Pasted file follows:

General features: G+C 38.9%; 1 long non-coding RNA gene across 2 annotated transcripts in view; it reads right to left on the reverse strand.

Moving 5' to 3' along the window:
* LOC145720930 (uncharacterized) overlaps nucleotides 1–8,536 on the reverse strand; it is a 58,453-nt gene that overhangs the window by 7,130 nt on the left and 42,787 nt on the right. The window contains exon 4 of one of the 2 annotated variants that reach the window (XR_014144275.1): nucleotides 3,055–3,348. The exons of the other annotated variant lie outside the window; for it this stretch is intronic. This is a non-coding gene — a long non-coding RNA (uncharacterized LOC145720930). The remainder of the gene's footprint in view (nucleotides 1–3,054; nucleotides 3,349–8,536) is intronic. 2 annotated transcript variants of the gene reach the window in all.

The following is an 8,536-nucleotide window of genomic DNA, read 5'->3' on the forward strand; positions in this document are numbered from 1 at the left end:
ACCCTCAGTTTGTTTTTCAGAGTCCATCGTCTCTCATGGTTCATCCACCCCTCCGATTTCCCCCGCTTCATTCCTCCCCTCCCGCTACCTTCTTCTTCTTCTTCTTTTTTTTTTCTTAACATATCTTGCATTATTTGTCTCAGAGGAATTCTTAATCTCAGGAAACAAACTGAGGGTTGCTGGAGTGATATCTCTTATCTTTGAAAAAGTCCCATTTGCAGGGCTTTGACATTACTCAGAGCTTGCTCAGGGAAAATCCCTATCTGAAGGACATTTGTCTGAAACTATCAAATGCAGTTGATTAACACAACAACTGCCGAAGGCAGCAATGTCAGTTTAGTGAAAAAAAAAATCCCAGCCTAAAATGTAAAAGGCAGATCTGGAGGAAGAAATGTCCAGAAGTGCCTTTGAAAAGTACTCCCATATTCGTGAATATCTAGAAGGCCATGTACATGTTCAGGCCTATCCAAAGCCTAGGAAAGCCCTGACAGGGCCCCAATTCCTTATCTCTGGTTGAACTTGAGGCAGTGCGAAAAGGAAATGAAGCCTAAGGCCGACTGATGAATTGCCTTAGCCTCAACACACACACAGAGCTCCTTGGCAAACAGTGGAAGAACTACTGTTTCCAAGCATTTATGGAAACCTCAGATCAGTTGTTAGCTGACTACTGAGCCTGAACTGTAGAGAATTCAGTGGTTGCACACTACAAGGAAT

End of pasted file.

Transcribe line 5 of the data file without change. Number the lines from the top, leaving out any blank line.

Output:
ACCCTCAGTTTGTTTTTCAGAGTCCATCGTCTCTCATGGTTCATCCACCCCTCCGATTTCCCCCGCTTCATTCCTCCCCTCCCGCTACCTTCTTCTTCTTCTTCTTTTTTTTTTCTTAACATATCTTGCATTATTTGTCTCAGAGGAATTCTTAATCTCAGGAAACAAACTGAGGGTTGCTGGAGTGATATCTCTTATCTTTGAAAAAGTCCCATTTGCAGGGCTTTGACATTACTCAGAGCTTGCTCAGGGAAAATCCCTATCTGAAGGACATTTGTCTGAAACTATCAAATGCAGTTGATTAACACAACAACTGCCGAAGGCAGCAATGTCAGTTTAGTGAAAAAAAAAATCCCAGCCTAAAATGTAAAAGGCAGATCTGGAGGAAGAAATGTCCAGAAGTGCCTTTGAAAAGTACTCCCATATTCGTGAATATCTAGAAGGCCATGTACATGTTCAGGCCTATCCAAAGCCTAGGAAAGCCCTGACAGGGCCCCAATTCCTTATCTCTGGTTGAACTTGAGGCAGTGCGAAAAGGAAATGAAGCCTAAGGCCGACTGATGAATTGCCTTAGCCTCAACACACACACAGAGCTCCTTGGCAAACAGTGGAAGAACTACTGTTTCCAAGCATTTATGGAAACCTCAGATCAGTTGTTAGCTGACTACTGAGCCTGAACTGTAGAGAATTCAGTGGTTGCACACTACAAGGAAT